An outspoken opponent of U.S. involvement in the Vietnam War, which he saw as an act of American imperialism, in 1967 Chomsky rose to national attention for his anti-war essay “The Responsibility of Intellectuals“. Becoming associated with the New Left, he was arrested multiple times for his activism and placed on President Richard Nixon‘s Enemies List. While expanding his work in linguistics over subsequent decades, he also became involved in the linguistics wars. In collaboration with Edward S. Herman, Chomsky later articulated the propaganda model of media criticism in Manufacturing Consent and worked to expose the Indonesian occupation of East Timor. His defense of unconditional freedom of speech, including that of Holocaust denial, generated significant controversy in the Faurisson affair of the 1980s. Since retiring from active teaching at MIT, he has continued his vocal political activism, including opposing the 2003 invasion of Iraq and supporting the Occupy movement. Chomsky began teaching at the University of Arizona in 2017.

One of the most cited scholars alive,[20] Chomsky has influenced a broad array of academic fields. He is widely recognized as having helped to spark the cognitive revolution in the human sciences, contributing to the development of a new cognitivistic framework for the study of language and the mind. In addition to his continued scholarship, he remains a leading critic of U.S. foreign policy, neoliberalism and contemporary state capitalism, the Israeli–Palestinian conflict, and mainstream news media. Chomsky and his ideas are highly influential in the anti-capitalist and anti-imperialist movements.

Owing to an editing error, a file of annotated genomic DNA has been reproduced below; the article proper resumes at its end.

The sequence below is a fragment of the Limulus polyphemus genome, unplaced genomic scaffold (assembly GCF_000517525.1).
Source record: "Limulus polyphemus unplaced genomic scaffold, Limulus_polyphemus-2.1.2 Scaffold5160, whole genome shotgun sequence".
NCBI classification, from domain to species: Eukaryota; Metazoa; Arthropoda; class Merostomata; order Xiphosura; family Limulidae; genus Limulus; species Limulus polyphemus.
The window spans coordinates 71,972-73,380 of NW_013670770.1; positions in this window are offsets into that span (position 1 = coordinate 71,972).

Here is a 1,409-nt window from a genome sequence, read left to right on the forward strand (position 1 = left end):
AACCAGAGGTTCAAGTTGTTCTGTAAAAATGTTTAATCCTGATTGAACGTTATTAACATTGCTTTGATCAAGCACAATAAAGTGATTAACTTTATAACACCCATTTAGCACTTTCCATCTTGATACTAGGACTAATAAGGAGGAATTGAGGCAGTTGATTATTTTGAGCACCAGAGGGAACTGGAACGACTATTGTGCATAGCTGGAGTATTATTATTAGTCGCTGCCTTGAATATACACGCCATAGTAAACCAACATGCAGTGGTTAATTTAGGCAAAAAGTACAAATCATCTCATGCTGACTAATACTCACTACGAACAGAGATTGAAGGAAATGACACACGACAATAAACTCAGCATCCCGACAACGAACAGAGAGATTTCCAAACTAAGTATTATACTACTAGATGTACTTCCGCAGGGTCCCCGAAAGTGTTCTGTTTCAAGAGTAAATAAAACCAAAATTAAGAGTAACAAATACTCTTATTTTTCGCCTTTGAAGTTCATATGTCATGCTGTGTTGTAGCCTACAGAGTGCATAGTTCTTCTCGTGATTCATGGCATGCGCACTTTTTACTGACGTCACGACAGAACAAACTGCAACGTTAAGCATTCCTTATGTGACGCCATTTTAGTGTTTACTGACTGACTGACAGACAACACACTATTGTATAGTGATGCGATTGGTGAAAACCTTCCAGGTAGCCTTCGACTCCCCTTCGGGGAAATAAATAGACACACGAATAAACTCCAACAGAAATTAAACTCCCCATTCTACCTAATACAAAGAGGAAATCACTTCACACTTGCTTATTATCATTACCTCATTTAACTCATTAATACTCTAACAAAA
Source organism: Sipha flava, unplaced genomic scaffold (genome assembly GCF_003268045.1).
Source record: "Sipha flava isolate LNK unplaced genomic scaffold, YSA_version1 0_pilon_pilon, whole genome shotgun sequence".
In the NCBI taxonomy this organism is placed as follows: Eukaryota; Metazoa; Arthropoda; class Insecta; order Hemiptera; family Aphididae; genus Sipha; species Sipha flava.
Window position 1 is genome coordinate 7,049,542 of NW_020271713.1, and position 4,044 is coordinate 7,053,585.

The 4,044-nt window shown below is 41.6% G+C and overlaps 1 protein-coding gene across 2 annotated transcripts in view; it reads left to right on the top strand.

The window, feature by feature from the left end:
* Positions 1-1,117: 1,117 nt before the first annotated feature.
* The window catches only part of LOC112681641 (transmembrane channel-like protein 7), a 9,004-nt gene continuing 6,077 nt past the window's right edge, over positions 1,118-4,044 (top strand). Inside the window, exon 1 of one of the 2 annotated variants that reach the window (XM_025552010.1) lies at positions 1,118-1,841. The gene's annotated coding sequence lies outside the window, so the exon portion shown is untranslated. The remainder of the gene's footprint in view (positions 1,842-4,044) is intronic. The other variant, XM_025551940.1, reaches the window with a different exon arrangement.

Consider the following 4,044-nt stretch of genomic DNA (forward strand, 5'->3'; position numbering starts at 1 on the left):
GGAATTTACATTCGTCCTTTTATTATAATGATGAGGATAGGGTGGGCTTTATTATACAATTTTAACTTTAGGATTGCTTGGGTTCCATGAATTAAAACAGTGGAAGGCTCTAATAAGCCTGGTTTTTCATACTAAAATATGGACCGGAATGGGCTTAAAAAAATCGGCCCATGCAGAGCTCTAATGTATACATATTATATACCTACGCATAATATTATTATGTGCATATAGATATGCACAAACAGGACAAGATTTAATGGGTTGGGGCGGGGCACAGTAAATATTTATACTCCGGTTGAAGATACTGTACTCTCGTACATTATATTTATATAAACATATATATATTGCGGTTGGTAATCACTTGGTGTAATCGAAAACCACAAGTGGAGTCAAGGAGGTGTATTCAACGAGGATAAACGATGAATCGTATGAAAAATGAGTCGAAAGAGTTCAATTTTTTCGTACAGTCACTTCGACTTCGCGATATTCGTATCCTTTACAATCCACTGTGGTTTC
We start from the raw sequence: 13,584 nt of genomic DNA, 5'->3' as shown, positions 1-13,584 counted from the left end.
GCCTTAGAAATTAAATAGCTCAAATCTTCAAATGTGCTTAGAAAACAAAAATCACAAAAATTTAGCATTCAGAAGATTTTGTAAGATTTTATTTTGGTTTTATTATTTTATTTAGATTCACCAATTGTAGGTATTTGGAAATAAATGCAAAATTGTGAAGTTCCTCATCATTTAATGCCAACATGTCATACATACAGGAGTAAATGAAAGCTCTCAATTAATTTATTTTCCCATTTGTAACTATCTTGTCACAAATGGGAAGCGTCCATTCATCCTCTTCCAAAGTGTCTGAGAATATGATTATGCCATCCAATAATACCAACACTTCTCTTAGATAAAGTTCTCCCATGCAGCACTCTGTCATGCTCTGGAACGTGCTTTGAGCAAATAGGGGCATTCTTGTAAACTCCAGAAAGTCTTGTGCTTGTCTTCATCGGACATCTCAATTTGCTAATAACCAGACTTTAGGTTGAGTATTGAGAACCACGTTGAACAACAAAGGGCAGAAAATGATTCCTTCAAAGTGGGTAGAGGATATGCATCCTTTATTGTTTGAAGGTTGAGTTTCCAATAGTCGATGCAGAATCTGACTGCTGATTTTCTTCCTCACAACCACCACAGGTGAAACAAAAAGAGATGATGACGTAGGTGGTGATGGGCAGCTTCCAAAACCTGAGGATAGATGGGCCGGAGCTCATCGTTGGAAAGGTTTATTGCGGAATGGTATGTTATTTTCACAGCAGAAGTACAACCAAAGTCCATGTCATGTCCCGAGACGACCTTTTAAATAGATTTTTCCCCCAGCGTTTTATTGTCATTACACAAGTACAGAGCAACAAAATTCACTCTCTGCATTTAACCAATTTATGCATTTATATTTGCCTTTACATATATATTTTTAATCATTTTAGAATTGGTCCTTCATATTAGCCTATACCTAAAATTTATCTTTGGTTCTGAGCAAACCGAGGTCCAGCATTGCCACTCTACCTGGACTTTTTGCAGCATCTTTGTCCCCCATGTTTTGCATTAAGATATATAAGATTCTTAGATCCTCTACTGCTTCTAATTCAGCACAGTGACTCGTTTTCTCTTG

Noam Chomsky (Wikipedia)

For more information on Noam, you can also visit GoodReads – Noam Chomsky, as well as numerous other philosophical and literature based sites on the web. He is a renowned linguist, educator, philosopher, essayist, and political commentator.


Some of the interviewers for this book are:

Book Review

GoodReads Blurb: